Tim (KC): Thoughts on New CBA?… personally I am disappointed that they dealt with only a few issues. But there is no more All-Star winner getting home-field.
Klaw: I’m on board with this.

Mikey: Are you as down on Giolito as some others are?
Klaw: Not at all. People like to be very reactive in this business.

Owen: No question here, just a longtime reader who would love to meet you at the winter meetings, time permitting.
Klaw: I’ll be there Monday to Thursday. If you see me, flag me down. I’m happy to say hi.

MJ: Keith have you seen the movie Zootopia? I watched it yesterday with my daughter and thought it was one of the best kids movies I’ve seen.
Klaw: Loved it. I’ve watched it twice. My daughter has watched it five times, at least. It’s brilliant, it’s a little sweet, it has a fantastic message, and of course it looks great. Jason Bateman’s voice work is incredible, too.

J: Do you consume all your music digitally or do you buy any cd’s or vinyl?
Klaw: All digital. I have a few vinyl records I’ve gotten as promos but I haven’t bought any.

Sean: Over the last few the weeks the local media (Philly) have promoted Scott Kingery. Is a potential long term solution at second for the Phillies?
Klaw: Yes, if he develops some more patience. Didn’t walk much in college, didn’t walk much in high-A (where he should have started last year – that was another strange decision).

addoeh: For Pete asking about not getting a paper magazine, do they still have the option of sending your magazine to a member of the military?
Klaw: I was told they discontinued that, which is a shame. Seemed like a nice way to send even a token gesture of support.

Anonymous: How do you think Domingo Acevedo’s offpseed pitches progressed this year and has your opinion of whether he can stay a SP changed at all?
Klaw: No shot.

Darren: Hi Keith, What are your thoughts on Dorssys Paulino. He seems to be able to hit, but not with a lot of power. He was also moved to the OF. Do you see him being able to play the infield or developing enough power to be a starter?
Klaw: Used to play short. Got too heavy. Not sure there’s much value there now.

Paul S.: Do you think Thames will be worth $5-$6 million per year? (Not counting the beard, which definitely has its own value!)
Klaw: I do not.

Van: I know it’s early, but who would you say are the top 3 offensive prospects in the 2017 draft?
Klaw: Chris and I ranked the top 30 prospects for the draft here:

That One Guy: Carrier in IN: Trump success or roadmap to tax breaks?
Klaw: Roadmap to corporate extortion.

EC: With Top Chef I’ve heard that a lot of actual top chefs don’t allow their employees to participate. I’ve heard Jose Andres doesn’t allow.
Klaw: Doesn’t seem like they’ve struggled to get talented contestants so far, though.

Matt: I know I sound stupid in not understanding the Monte Hall problem, but isn’t it two independent decisions? You make your first choice, not there. You then have two doors, and a 50/50 chance its behind either door. By choosing “not to change,” you are actually just making the decision to choose that door again. I don’t see this as a case of conditional probability, but of two independent events. I feel completely dense!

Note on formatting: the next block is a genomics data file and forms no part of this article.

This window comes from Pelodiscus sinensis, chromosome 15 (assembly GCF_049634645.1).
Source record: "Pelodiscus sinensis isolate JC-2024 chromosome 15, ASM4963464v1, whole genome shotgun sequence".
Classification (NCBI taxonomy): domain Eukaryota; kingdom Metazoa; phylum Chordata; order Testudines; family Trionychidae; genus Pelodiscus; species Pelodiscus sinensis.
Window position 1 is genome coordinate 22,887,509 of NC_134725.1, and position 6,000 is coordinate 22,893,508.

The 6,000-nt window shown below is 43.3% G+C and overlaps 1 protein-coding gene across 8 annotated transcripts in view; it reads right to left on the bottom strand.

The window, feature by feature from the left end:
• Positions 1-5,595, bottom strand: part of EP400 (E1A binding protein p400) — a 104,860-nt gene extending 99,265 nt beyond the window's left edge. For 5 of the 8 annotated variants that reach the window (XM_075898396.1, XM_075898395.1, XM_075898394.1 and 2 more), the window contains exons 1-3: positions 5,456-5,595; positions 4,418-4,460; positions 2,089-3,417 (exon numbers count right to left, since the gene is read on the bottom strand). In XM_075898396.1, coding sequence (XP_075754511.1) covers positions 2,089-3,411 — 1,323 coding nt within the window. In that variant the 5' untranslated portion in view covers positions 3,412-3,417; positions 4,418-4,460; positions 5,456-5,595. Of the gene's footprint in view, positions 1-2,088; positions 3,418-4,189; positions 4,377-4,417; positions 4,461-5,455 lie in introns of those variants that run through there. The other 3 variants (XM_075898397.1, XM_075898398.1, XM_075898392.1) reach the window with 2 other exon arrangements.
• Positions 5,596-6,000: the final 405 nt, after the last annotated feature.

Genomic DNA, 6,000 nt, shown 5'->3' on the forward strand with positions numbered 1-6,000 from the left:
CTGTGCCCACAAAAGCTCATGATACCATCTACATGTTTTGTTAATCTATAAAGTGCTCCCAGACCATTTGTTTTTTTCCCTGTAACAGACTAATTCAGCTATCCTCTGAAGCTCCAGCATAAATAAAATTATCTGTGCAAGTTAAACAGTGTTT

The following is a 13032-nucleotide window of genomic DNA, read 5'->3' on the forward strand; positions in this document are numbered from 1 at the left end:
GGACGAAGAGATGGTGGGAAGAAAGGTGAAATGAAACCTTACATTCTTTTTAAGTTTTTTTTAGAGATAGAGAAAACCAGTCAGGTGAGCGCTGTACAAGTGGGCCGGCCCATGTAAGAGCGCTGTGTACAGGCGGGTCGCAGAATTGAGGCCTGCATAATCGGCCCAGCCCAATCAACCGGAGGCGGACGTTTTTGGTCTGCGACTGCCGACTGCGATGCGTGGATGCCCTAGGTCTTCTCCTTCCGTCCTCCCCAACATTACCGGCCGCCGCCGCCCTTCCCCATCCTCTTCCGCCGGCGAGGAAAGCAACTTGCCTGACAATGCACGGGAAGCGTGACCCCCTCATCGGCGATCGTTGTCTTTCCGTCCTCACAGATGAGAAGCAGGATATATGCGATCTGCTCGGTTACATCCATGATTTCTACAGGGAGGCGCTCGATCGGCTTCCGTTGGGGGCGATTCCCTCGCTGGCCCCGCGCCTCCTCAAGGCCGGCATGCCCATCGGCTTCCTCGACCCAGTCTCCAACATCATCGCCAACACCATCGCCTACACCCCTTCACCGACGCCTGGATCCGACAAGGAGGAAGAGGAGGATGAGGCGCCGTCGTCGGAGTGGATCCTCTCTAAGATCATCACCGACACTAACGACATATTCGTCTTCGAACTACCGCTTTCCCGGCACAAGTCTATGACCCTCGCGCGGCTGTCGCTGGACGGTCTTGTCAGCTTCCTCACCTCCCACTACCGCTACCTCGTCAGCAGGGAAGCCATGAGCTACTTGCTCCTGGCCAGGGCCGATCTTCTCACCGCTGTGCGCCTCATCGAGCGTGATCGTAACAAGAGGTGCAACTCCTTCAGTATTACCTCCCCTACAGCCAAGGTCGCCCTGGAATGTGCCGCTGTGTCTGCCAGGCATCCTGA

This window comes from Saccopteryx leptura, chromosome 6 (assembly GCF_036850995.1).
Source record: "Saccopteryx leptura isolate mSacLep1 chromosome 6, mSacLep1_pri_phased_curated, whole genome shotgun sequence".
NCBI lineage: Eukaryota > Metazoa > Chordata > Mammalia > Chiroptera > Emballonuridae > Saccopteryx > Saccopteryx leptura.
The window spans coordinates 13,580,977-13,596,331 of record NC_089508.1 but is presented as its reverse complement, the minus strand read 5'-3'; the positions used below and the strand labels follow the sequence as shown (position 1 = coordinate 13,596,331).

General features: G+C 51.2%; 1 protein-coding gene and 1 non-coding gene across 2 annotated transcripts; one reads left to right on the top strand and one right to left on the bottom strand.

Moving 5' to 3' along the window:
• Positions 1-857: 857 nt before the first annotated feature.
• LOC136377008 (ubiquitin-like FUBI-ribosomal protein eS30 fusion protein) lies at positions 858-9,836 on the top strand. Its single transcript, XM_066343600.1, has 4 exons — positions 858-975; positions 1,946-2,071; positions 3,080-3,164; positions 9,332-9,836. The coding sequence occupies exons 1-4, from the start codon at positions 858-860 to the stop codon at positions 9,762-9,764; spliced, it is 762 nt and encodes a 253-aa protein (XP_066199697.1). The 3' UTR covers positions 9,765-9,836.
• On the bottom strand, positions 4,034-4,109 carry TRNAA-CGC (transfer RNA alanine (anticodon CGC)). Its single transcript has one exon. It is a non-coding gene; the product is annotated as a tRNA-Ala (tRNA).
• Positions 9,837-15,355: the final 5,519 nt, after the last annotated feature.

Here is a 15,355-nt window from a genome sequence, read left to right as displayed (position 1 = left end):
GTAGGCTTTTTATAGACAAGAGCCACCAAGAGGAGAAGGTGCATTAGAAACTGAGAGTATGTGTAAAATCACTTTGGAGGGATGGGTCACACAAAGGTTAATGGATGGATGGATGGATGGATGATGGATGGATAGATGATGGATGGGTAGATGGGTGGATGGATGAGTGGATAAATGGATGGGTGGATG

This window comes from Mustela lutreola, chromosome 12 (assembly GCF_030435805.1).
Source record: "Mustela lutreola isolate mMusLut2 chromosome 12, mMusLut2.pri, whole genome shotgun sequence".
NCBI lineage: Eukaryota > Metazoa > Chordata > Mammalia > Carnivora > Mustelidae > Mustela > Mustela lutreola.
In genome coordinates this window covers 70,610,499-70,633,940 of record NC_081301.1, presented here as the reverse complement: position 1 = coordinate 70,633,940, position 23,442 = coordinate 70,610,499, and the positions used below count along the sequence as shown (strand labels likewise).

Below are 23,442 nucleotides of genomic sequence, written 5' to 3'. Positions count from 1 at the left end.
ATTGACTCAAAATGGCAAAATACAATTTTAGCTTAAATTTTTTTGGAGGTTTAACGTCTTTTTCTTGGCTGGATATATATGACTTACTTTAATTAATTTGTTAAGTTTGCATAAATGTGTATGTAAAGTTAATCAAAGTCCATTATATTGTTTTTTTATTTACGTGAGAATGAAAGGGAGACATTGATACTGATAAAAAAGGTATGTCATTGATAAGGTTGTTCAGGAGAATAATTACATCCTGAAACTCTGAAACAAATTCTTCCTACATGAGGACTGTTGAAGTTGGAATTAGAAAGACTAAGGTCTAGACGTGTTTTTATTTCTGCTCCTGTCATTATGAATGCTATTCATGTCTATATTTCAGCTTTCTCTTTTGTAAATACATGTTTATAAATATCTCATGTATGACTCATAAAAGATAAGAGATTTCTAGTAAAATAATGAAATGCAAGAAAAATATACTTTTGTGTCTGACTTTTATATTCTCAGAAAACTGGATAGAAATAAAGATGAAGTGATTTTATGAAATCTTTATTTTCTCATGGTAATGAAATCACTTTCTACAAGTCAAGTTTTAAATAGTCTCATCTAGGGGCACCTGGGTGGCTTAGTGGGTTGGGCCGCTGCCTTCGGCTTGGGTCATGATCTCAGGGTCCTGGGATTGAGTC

Klaw: They’re not independent events, though. Hall has given you information on your first decision by opening that door. He hasn’t changed the game – the car hasn’t moved. He’s essentially told you that you can revise your first choice to A or to B+C, in which case you’d always choose B+C.

Scott: Does Conforto to Phillies for Herrera make any sense for both teams?
Klaw: It makes sense for the Phillies if they want to rob the Mets blind.

Jimmy: What are your projections of TJ Zeuch? Reliever or potential back end starter?
Klaw: I think more likely reliever than starter. Maybe 60/40 odds. Don’t love the delivery or the track record.

Greg: What do you think about Max Fried? He looked dominant down the stretch. Is their #2 potential?
Klaw: Yep, I think that’s just right.

Jerry: Is the lack of playing time for Conforto due to the manager, a disbelief from the front office that he is an every day player, or a little of both? Is he potentially a guy who is traded for a modest package that makes the leap once he is in a new environment playing every day?
Klaw: I hear it’s largely the manager, coupled with Conforto himself developing some weakness on the front side because he was only facing RHP. Easy fix – play him every day and send Collins to manage Columbia for a year.

Ryan: Klaw, do you think a valid argument can be made that an over-prioritization of political correctness played a part in Trump’s victory? I saw you linked to the Colin Jost joke story, and as someone who considers themself socially progressive I still think his point is not wrong.
Klaw: I highly, highly doubt that that was a factor at all in Trump winning a few swing states. Is there any evidence whatsoever that people voted on that basis?

Joe: Using $/WAR has become the default method to evaluate free agent signings on the internet. But do teams actually look at free agent contract value through a similar filter? It just seems so overly simplistic, and the assumption that a team is always getting good value if they pay the correct $/WAR amount to a player just seems like a dumb assumption to me–it’s too far removed from any context.